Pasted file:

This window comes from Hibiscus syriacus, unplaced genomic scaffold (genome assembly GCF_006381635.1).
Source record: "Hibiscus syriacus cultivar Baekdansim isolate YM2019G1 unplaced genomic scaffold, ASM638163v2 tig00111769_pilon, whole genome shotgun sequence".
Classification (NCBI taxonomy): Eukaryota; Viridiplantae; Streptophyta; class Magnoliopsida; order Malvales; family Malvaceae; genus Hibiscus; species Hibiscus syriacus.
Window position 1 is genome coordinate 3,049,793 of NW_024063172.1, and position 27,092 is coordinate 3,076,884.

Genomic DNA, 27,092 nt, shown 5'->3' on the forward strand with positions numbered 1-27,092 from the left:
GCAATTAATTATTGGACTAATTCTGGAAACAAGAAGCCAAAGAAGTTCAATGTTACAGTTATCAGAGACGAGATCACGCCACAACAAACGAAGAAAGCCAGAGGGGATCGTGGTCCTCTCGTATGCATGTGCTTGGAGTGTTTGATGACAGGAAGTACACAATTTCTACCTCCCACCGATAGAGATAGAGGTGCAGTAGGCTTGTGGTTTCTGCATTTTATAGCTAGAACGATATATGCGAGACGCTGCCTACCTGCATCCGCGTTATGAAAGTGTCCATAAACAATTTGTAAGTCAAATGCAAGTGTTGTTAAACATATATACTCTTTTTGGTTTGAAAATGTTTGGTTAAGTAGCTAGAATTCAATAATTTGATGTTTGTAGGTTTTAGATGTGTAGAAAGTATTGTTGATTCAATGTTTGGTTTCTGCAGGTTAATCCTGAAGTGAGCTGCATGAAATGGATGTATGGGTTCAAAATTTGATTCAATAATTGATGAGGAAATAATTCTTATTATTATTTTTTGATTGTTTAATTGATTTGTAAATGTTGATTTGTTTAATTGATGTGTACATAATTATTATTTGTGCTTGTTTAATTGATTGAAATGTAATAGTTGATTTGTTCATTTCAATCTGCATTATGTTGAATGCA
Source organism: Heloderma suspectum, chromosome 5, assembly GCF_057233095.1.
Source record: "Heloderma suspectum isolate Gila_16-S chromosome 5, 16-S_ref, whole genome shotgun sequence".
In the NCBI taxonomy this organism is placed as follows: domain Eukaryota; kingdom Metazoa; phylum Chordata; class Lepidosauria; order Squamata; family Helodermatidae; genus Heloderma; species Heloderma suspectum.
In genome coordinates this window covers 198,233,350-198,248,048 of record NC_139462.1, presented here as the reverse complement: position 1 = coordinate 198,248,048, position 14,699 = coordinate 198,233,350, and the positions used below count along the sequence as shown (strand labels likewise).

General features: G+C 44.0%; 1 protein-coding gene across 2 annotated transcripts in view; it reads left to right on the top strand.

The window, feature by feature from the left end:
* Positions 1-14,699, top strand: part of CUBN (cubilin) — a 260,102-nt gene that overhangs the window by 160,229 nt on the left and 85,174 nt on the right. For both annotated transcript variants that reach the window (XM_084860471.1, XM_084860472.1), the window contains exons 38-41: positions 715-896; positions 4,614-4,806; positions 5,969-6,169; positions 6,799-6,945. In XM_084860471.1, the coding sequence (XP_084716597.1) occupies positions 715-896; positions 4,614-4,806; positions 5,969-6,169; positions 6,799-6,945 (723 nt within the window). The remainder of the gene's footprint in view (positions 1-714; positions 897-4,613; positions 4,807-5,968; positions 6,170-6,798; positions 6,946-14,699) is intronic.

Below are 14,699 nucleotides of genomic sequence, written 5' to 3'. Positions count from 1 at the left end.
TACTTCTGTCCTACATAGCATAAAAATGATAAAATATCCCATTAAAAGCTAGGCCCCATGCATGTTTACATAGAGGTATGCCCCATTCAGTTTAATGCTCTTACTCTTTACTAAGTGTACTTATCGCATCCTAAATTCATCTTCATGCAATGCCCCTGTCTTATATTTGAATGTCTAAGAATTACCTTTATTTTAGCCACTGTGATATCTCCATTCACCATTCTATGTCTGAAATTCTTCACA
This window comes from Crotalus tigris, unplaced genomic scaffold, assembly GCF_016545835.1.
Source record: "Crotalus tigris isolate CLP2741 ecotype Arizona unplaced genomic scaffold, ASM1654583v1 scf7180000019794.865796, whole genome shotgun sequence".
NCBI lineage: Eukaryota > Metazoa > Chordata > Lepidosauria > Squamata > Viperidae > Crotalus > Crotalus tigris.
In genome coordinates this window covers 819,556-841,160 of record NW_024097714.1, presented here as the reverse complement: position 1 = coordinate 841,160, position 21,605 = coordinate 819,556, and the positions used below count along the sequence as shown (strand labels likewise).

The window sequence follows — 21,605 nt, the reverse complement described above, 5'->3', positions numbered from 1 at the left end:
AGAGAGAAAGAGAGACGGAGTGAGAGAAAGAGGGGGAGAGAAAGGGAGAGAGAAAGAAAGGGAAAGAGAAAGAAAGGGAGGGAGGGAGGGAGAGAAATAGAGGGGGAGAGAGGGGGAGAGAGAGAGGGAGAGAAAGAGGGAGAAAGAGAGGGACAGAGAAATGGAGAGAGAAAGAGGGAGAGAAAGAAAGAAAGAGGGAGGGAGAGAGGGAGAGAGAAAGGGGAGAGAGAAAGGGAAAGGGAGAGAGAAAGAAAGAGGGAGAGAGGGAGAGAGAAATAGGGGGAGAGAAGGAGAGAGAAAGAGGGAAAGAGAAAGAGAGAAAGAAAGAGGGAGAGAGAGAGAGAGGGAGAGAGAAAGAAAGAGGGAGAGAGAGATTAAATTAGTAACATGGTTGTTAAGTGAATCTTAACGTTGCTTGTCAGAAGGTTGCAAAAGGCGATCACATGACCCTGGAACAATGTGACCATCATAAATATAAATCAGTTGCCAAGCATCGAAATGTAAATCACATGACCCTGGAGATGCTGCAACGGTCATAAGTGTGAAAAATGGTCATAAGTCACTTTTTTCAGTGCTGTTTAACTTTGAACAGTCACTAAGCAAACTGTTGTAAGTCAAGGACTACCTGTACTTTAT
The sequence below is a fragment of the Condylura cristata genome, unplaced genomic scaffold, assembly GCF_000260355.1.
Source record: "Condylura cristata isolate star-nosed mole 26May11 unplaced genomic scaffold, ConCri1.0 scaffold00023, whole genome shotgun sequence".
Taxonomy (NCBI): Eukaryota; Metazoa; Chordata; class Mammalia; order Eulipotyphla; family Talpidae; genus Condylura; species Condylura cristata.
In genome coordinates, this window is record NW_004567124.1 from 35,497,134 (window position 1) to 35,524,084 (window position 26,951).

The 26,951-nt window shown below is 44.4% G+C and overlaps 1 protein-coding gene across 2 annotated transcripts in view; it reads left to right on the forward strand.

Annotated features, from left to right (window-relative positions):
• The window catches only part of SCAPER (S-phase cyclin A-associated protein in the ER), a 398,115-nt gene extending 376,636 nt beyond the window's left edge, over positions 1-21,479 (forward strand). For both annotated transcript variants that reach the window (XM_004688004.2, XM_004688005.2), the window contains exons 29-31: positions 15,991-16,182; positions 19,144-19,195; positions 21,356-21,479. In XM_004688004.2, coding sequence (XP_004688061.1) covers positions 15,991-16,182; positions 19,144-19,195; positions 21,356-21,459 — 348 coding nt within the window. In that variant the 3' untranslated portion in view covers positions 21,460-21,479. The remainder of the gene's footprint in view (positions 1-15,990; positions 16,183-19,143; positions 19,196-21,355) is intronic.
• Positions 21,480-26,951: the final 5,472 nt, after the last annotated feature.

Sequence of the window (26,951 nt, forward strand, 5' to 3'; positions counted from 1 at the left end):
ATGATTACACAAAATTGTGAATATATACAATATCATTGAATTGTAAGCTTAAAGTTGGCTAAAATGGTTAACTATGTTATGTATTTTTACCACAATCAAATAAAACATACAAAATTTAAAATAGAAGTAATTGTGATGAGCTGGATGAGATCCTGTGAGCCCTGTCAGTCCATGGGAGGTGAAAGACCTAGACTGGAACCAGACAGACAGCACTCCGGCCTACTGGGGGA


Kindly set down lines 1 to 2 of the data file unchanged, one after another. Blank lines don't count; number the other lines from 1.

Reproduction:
This window comes from Hibiscus syriacus, unplaced genomic scaffold (genome assembly GCF_006381635.1).
Source record: "Hibiscus syriacus cultivar Baekdansim isolate YM2019G1 unplaced genomic scaffold, ASM638163v2 tig00111769_pilon, whole genome shotgun sequence".